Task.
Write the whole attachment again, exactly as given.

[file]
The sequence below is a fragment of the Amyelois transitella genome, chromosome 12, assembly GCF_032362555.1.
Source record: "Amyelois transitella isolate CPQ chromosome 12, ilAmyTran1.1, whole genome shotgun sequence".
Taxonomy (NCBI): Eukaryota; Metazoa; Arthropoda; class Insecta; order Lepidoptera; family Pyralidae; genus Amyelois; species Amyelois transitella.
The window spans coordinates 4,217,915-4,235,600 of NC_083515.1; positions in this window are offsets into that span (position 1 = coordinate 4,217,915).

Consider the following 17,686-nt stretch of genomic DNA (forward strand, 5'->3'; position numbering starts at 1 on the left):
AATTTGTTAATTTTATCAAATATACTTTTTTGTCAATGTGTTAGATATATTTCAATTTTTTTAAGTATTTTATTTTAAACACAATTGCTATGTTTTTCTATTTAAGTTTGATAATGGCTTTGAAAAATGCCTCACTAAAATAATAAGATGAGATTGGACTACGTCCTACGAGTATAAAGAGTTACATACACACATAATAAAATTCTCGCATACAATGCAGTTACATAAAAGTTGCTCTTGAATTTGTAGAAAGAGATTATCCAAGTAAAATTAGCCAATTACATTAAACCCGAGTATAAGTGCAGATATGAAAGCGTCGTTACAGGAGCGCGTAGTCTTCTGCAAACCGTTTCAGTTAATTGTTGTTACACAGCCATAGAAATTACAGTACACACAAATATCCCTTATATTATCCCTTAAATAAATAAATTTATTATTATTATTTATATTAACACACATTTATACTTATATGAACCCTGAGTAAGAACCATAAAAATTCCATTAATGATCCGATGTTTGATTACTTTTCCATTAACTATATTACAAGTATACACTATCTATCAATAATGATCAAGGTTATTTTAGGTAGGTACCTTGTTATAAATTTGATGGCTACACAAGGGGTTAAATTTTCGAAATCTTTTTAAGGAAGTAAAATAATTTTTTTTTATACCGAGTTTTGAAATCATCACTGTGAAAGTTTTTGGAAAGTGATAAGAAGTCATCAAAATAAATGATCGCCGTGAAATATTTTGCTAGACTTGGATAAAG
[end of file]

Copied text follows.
The sequence below is a fragment of the Amyelois transitella genome, chromosome 12, assembly GCF_032362555.1.
Source record: "Amyelois transitella isolate CPQ chromosome 12, ilAmyTran1.1, whole genome shotgun sequence".
Taxonomy (NCBI): Eukaryota; Metazoa; Arthropoda; class Insecta; order Lepidoptera; family Pyralidae; genus Amyelois; species Amyelois transitella.
The window spans coordinates 4,217,915-4,235,600 of NC_083515.1; positions in this window are offsets into that span (position 1 = coordinate 4,217,915).

Consider the following 17,686-nt stretch of genomic DNA (forward strand, 5'->3'; position numbering starts at 1 on the left):
AATTTGTTAATTTTATCAAATATACTTTTTTGTCAATGTGTTAGATATATTTCAATTTTTTTAAGTATTTTATTTTAAACACAATTGCTATGTTTTTCTATTTAAGTTTGATAATGGCTTTGAAAAATGCCTCACTAAAATAATAAGATGAGATTGGACTACGTCCTACGAGTATAAAGAGTTACATACACACATAATAAAATTCTCGCATACAATGCAGTTACATAAAAGTTGCTCTTGAATTTGTAGAAAGAGATTATCCAAGTAAAATTAGCCAATTACATTAAACCCGAGTATAAGTGCAGATATGAAAGCGTCGTTACAGGAGCGCGTAGTCTTCTGCAAACCGTTTCAGTTAATTGTTGTTACACAGCCATAGAAATTACAGTACACACAAATATCCCTTATATTATCCCTTAAATAAATAAATTTATTATTATTATTTATATTAACACACATTTATACTTATATGAACCCTGAGTAAGAACCATAAAAATTCCATTAATGATCCGATGTTTGATTACTTTTCCATTAACTATATTACAAGTATACACTATCTATCAATAATGATCAAGGTTATTTTAGGTAGGTACCTTGTTATAAATTTGATGGCTACACAAGGGGTTAAATTTTCGAAATCTTTTTAAGGAAGTAAAATAATTTTTTTTTATACCGAGTTTTGAAATCATCACTGTGAAAGTTTTTGGAAAGTGATAAGAAGTCATCAAAATAAATGATCGCCGTGAAATATTTTGCTAGACTTGGATAAAG